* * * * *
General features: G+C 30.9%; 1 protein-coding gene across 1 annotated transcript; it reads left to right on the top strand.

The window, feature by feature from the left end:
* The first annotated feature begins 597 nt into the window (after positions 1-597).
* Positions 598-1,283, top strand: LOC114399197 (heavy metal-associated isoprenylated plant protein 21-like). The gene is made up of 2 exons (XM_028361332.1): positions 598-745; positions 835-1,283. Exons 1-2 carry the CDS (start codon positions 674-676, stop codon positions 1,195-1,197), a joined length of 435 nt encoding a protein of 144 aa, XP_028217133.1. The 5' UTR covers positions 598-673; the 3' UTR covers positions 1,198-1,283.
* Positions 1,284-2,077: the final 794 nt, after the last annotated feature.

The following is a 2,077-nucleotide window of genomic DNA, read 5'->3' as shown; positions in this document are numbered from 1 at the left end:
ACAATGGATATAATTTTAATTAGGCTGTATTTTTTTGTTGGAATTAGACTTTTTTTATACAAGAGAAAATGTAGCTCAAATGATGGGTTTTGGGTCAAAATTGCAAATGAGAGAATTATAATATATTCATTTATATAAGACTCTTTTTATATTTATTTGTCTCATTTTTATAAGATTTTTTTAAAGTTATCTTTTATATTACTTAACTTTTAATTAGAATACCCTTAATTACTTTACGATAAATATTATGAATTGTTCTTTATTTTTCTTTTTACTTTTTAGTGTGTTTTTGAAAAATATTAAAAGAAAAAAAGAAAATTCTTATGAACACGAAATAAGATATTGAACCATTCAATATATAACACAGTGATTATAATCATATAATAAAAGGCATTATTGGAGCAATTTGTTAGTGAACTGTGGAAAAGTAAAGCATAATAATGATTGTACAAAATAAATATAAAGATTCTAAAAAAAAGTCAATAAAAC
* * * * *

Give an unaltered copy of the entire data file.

General features: G+C 30.9%; 1 protein-coding gene across 1 annotated transcript; it reads left to right on the top strand.

The window, feature by feature from the left end:
* The first annotated feature begins 597 nt into the window (after positions 1-597).
* Positions 598-1,283, top strand: LOC114399197 (heavy metal-associated isoprenylated plant protein 21-like). The gene is made up of 2 exons (XM_028361332.1): positions 598-745; positions 835-1,283. Exons 1-2 carry the CDS (start codon positions 674-676, stop codon positions 1,195-1,197), a joined length of 435 nt encoding a protein of 144 aa, XP_028217133.1. The 5' UTR covers positions 598-673; the 3' UTR covers positions 1,198-1,283.
* Positions 1,284-2,077: the final 794 nt, after the last annotated feature.

The following is a 2,077-nucleotide window of genomic DNA, read 5'->3' as shown; positions in this document are numbered from 1 at the left end:
ACAATGGATATAATTTTAATTAGGCTGTATTTTTTTGTTGGAATTAGACTTTTTTTATACAAGAGAAAATGTAGCTCAAATGATGGGTTTTGGGTCAAAATTGCAAATGAGAGAATTATAATATATTCATTTATATAAGACTCTTTTTATATTTATTTGTCTCATTTTTATAAGATTTTTTTAAAGTTATCTTTTATATTACTTAACTTTTAATTAGAATACCCTTAATTACTTTACGATAAATATTATGAATTGTTCTTTATTTTTCTTTTTACTTTTTAGTGTGTTTTTGAAAAATATTAAAAGAAAAAAAGAAAATTCTTATGAACACGAAATAAGATATTGAACCATTCAATATATAACACAGTGATTATAATCATATAATAAAAGGCATTATTGGAGCAATTTGTTAGTGAACTGTGGAAAAGTAAAGCATAATAATGATTGTACAAAATAAATATAAAGATTCTAAAAAAAAGTCAATAAAAC